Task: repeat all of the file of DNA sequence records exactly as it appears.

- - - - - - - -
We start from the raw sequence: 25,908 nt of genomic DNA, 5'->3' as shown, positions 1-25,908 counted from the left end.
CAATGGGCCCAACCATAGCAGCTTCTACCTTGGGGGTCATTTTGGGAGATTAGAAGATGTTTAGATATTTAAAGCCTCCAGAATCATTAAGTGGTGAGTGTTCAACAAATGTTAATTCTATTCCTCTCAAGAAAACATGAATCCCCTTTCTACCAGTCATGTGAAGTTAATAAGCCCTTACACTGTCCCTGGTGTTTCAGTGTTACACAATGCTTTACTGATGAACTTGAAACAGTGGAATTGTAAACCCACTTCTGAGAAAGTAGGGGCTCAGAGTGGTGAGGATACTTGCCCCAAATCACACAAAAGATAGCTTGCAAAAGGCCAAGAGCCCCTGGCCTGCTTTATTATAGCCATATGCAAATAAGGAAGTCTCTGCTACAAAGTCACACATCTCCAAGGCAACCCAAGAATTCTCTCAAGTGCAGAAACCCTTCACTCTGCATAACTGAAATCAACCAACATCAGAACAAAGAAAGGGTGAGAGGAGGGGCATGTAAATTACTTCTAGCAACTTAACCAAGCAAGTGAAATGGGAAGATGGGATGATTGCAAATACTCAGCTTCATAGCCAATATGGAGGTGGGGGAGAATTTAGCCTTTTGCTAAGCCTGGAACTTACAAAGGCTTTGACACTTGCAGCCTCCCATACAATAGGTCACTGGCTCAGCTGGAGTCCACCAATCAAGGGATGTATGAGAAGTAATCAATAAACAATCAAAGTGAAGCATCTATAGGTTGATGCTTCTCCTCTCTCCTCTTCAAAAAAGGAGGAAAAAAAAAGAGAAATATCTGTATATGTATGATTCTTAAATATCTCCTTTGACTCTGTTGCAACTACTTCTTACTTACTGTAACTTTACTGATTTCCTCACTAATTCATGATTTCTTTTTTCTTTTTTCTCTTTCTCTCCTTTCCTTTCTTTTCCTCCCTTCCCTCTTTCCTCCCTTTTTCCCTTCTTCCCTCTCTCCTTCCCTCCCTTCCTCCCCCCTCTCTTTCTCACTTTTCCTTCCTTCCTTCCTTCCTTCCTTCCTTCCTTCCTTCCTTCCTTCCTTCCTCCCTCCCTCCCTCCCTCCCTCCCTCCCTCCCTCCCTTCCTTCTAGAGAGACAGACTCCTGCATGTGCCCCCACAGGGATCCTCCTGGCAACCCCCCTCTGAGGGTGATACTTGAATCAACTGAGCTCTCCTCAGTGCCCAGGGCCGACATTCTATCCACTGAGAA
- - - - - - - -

We start from the raw sequence: 25,908 nt of genomic DNA, 5'->3' as shown, positions 1-25,908 counted from the left end.
CAATGGGCCCAACCATAGCAGCTTCTACCTTGGGGGTCATTTTGGGAGATTAGAAGATGTTTAGATATTTAAAGCCTCCAGAATCATTAAGTGGTGAGTGTTCAACAAATGTTAATTCTATTCCTCTCAAGAAAACATGAATCCCCTTTCTACCAGTCATGTGAAGTTAATAAGCCCTTACACTGTCCCTGGTGTTTCAGTGTTACACAATGCTTTACTGATGAACTTGAAACAGTGGAATTGTAAACCCACTTCTGAGAAAGTAGGGGCTCAGAGTGGTGAGGATACTTGCCCCAAATCACACAAAAGATAGCTTGCAAAAGGCCAAGAGCCCCTGGCCTGCTTTATTATAGCCATATGCAAATAAGGAAGTCTCTGCTACAAAGTCACACATCTCCAAGGCAACCCAAGAATTCTCTCAAGTGCAGAAACCCTTCACTCTGCATAACTGAAATCAACCAACATCAGAACAAAGAAAGGGTGAGAGGAGGGGCATGTAAATTACTTCTAGCAACTTAACCAAGCAAGTGAAATGGGAAGATGGGATGATTGCAAATACTCAGCTTCATAGCCAATATGGAGGTGGGGGAGAATTTAGCCTTTTGCTAAGCCTGGAACTTACAAAGGCTTTGACACTTGCAGCCTCCCATACAATAGGTCACTGGCTCAGCTGGAGTCCACCAATCAAGGGATGTATGAGAAGTAATCAATAAACAATCAAAGTGAAGCATCTATAGGTTGATGCTTCTCCTCTCTCCTCTTCAAAAAAGGAGGAAAAAAAAAGAGAAATATCTGTATATGTATGATTCTTAAATATCTCCTTTGACTCTGTTGCAACTACTTCTTACTTACTGTAACTTTACTGATTTCCTCACTAATTCATGATTTCTTTTTTCTTTTTTCTCTTTCTCTCCTTTCCTTTCTTTTCCTCCCTTCCCTCTTTCCTCCCTTTTTCCCTTCTTCCCTCTCTCCTTCCCTCCCTTCCTCCCCCCTCTCTTTCTCACTTTTCCTTCCTTCCTTCCTTCCTTCCTTCCTTCCTTCCTTCCTTCCTTCCTTCCTCCCTCCCTCCCTCCCTCCCTCCCTCCCTCCCTCCCTTCCTTCTAGAGAGACAGACTCCTGCATGTGCCCCCACAGGGATCCTCCTGGCAACCCCCCTCTGAGGGTGATACTTGAATCAACTGAGCTCTCCTCAGTGCCCAGGGCCGACATTCTATCCACTGAGAA